“There are many injustices experienced by Aboriginal and Torres Strait and Pacific Islander communities,” says the foreword to the book Breaking Silent Codes.

“For a long time, it has seemed that all other matters of injustice are more important than the sexual assault and domestic violence in communities. Women experience this as a silencing of issues important to their spiritual and physical wellbeing.”

The book, which is supported by UNSW Sydney and Women’s Legal Service NSW, documents 40 women who were part of a unique forum, Breaking Silent Codes, hosted by the University in August last year.

At the forum and in the book, the Aboriginal, Torres Strait and Pacific Islander women shared stories of cultural and spiritual responses to the issue of family and domestic violence and sexual assault in their communities.

The women, who are aged between 17 and 74, have used art, poetry and their own words to describe the impact of sexual assault or domestic violence, set against black-and-white portraits.

Project co-initiator and Gumbangi woman Kowana Welsh says it’s important to speak out about family violence. 

“As a woman that has experienced violence firsthand, I know the impact it has on you, your children, your family, your friends and ultimately the community you live in,” she writes. “This is why it is so important to live in your truth and speak out as a means to regain your power from the perpetrator and break the silence about violence.”

Patience Link writes about the reasons that led to her being a ward of the state for 18 years. Charleen Marsters writes that silence has left her body broken and curled into a question mark “asking ‘how much more can I take?’”

Indigenous women are two to five times more likely to experience violence as victims of offenders than non-Indigenous people. They are 35 times as likely to be hospitalised due to family violence-related issues than non-Indigenous women.

At last year’s forum, the women discussed ways in which community, religion, authority and family create silences around sexual assault and family and domestic violence.

For example, many Aboriginal and Torres Strait and Pacific Islander women were stolen from their families by government authorities and placed in homes, orphanages, hospitals or schools. They weren’t allowed to talk to each other, let alone understand or articulate the sexual abuse that was happening to them.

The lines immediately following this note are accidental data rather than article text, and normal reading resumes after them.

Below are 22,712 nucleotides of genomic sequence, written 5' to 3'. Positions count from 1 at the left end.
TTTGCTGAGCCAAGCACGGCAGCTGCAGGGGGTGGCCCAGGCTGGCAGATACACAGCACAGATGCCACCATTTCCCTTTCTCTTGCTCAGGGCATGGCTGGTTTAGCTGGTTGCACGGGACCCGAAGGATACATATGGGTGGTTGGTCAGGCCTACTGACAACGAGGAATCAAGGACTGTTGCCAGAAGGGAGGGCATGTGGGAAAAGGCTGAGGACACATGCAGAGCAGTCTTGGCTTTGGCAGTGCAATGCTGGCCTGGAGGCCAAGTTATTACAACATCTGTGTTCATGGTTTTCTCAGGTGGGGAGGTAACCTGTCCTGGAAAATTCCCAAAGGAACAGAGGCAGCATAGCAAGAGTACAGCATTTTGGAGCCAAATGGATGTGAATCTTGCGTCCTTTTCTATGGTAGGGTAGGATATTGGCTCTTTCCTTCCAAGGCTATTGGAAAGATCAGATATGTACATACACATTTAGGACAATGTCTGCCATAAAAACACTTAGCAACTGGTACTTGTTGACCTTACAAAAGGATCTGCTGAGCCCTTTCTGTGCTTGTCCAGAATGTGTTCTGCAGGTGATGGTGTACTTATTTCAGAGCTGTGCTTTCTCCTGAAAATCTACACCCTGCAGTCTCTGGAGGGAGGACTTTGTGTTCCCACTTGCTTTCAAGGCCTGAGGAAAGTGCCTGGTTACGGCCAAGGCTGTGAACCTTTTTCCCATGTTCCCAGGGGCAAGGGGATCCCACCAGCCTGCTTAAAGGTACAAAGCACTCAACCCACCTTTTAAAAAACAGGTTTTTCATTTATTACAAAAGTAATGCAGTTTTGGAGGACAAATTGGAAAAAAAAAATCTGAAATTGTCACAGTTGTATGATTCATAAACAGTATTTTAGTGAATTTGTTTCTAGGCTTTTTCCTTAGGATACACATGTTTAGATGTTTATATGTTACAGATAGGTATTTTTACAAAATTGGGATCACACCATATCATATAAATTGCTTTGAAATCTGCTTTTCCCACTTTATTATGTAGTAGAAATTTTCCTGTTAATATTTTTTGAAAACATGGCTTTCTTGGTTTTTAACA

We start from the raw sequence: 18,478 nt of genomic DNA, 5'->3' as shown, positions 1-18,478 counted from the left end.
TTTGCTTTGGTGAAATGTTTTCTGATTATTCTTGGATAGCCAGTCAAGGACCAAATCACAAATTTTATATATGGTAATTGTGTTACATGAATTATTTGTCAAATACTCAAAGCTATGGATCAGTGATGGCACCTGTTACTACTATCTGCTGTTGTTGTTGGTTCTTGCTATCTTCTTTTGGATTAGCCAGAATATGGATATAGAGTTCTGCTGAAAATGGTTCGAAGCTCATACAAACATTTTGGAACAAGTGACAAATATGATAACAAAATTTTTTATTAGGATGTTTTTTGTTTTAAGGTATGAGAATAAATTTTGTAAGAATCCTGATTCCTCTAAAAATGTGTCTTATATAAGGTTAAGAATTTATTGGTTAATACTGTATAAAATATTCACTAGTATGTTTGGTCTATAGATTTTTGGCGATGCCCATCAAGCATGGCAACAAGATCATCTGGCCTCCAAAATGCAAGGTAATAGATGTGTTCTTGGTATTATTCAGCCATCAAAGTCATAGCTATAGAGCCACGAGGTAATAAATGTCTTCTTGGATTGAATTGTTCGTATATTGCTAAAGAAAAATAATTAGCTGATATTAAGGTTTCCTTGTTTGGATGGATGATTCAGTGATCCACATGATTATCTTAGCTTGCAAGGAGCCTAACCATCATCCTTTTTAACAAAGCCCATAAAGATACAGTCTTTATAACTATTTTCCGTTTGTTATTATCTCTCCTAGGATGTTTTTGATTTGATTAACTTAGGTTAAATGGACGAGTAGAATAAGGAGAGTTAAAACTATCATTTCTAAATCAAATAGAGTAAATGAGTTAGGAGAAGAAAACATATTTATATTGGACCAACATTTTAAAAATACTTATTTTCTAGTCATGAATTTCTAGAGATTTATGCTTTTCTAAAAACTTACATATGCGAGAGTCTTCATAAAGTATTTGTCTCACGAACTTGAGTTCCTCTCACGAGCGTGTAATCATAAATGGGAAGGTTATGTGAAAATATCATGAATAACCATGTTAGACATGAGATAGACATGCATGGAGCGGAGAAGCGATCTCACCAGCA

Having a conversation is one of the starting points to breaking the cycle of structural violence and the silent codes, forum co-founder and UNSW Adjunct Senior Lecturer Dixie Link Gordon says.

“We need to own our stories and come together to appreciate each other and listen. Violence hurts – it hurts society, it hurts families and it hurts you and I,” the Gurang Gurang woman writes.

Human Rights photographer Belinda Mason created the photographic portraits for the book. She met Ms Link Gordon in 2016 at the United Nations Commission on the Status of Women when Ms Mason was presenting an event and exhibition of her work about violence against women with disability called Silent Tears.

“I asked Dixie to be one of the speakers at the event and share her perspective of violence against women in Australia’s First Nations communities. We had a shared understanding that violence against women can and does cause disability, whether that be mental illness, post-traumatic stress or acquired physical disability,” Ms Mason says.

The photographer says it was an incredible honour as a non-Indigenous person to be trusted to photograph the women in the room.

“All of these women are strong and resilient women,” Ms Mason says. “There was incredible equality and, more importantly, equity, in the room as they spoke so openly and honestly to each other.”

Ms Mason says the book will remind women who have yet to speak out that they are not alone and help can be found. “The women in the book empower others to speak out, find the courage to leave violent relationships and begin their healing journey,” she says.

The movement has grown internationally. A similar event was held in Fiji in September last year, and another in New Zealand in April this year.

“You know, I’d love for the wider society to pick this book up and see Aboriginal women and First Nations women for the resilient and beautiful women that we are,” Ms Link Gordon says. “We are very visual people, First Nations people, and the sight of this [book] means a lot.”

Breaking Silent Codes will be launched on December 10.

The Breaking Silent Codes photo exhibition is open until 12 December 2019 at the Esme Timbrey Creative Lab at UNSW Sydney. This event is supported by the LARRK Foundation.

Diane Nazaroff